US7788057 *Jan 23, 2008Aug 31, 2010International Business Machines CorporationTest apparatus and methods thereof
US8032767 *Apr 2, 2008Oct 4, 2011Microsoft CorporationPower-efficient state setting of data-center elements
US8095811May 29, 2008Jan 10, 2012International Business Machines CorporationReducing power consumption while synchronizing a plurality of compute nodes during execution of a parallel application
US8161304 *Jan 20, 2009Apr 17, 2012Microsoft CorporationPower management for large memory subsystems
US8161307 *Oct 20, 2011Apr 17, 2012International Business Machines CorporationReducing power consumption while synchronizing a plurality of compute nodes during execution of a parallel application
US8195967May 29, 2008Jun 5, 2012International Business Machines CorporationReducing power consumption during execution of an application on a plurality of compute nodes
US8250389Jul 3, 2008Aug 21, 2012International Business Machines CorporationProfiling an application for power consumption during execution on a plurality of compute nodes
US8291427Jun 9, 2008Oct 16, 2012International Business Machines CorporationScheduling applications for execution on a plurality of compute nodes of a parallel computer to manage temperature of the nodes during execution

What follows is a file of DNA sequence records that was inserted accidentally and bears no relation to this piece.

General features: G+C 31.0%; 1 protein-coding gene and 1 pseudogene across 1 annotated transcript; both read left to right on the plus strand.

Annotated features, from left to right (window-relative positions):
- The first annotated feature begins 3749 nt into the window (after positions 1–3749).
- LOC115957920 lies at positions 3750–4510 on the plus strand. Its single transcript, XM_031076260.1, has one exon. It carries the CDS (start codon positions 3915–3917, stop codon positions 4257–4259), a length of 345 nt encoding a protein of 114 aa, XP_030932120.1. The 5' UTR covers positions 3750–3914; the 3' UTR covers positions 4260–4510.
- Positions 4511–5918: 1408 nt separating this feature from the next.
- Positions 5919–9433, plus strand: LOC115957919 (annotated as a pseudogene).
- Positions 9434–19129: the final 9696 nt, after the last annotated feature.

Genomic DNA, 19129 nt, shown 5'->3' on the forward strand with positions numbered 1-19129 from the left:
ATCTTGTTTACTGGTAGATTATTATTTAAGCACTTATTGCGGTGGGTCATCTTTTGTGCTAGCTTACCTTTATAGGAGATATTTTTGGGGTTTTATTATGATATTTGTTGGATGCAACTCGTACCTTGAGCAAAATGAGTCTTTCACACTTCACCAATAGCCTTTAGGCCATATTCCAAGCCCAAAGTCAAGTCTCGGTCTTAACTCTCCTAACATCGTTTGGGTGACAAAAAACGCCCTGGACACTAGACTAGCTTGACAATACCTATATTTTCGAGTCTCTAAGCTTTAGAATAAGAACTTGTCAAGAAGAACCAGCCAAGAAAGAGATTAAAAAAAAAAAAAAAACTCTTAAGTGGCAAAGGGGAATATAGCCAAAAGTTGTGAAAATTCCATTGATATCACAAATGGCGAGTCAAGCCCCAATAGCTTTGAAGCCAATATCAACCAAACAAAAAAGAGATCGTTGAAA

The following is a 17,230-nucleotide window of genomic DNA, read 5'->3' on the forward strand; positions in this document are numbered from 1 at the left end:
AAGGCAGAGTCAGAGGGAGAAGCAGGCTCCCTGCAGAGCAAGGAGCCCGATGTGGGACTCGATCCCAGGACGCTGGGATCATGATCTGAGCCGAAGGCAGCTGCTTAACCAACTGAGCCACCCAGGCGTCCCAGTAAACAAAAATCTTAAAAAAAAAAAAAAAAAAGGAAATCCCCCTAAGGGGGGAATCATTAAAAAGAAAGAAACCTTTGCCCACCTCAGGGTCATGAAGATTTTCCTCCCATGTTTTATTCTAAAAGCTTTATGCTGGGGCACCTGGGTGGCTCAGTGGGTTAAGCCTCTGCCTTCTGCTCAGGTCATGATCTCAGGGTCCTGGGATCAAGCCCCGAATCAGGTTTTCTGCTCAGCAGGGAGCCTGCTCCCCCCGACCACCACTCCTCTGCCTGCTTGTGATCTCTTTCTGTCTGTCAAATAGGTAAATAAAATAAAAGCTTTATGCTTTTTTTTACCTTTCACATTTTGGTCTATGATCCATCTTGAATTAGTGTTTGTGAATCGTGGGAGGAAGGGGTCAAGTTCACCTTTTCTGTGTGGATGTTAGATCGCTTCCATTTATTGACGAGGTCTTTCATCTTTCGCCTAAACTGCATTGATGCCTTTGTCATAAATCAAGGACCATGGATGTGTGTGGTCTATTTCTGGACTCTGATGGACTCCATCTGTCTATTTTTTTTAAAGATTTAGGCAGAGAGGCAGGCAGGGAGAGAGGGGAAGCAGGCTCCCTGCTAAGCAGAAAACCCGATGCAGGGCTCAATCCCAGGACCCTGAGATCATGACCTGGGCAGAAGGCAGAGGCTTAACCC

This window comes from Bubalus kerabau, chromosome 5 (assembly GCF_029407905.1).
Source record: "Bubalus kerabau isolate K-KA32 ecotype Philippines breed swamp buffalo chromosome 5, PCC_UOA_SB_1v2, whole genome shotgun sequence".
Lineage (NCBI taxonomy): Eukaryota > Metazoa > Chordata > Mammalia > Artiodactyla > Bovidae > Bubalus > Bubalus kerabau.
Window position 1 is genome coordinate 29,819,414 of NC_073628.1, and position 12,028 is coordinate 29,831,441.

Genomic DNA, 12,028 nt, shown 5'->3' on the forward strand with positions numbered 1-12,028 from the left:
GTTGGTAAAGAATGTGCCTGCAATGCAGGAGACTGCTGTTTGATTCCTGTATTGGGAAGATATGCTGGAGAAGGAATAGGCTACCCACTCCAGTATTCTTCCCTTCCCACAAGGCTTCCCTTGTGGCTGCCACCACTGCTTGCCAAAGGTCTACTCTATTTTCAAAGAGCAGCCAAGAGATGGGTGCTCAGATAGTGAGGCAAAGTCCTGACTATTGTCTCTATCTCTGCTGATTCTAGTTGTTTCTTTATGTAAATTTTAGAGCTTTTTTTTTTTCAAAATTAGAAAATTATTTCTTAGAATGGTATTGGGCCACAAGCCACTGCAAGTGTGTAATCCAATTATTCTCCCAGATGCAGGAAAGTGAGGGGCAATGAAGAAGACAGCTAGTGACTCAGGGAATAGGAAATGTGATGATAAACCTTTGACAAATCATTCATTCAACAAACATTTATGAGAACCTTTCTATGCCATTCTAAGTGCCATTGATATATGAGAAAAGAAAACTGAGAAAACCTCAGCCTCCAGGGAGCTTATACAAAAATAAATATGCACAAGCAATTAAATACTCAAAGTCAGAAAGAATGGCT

US8296590Jun 9, 2008Oct 23, 2012International Business Machines CorporationBudget-based power consumption for application execution on a plurality of compute nodes
US8370661Jul 25, 2012Feb 5, 2013International Business Machines CorporationBudget-based power consumption for application execution on a plurality of compute nodes
US8436720Apr 29, 2010May 7, 2013International Business Machines CorporationMonitoring operating parameters in a distributed computing system with active messages
US8458499Aug 7, 2009Jun 4, 2013International Business Machines CorporationMethod for reducing power state in a computer system out-of-band when a request for reducing the power state is not immediately serviceable in band according to a priority of the request
US8458722Jun 9, 2008Jun 4, 2013International Business Machines CorporationThread selection according to predefined power characteristics during context switching on compute nodes
US8527997Apr 27, 2012Sep 3, 2013International Business Machines CorporationEnergy-aware job scheduling for cluster environments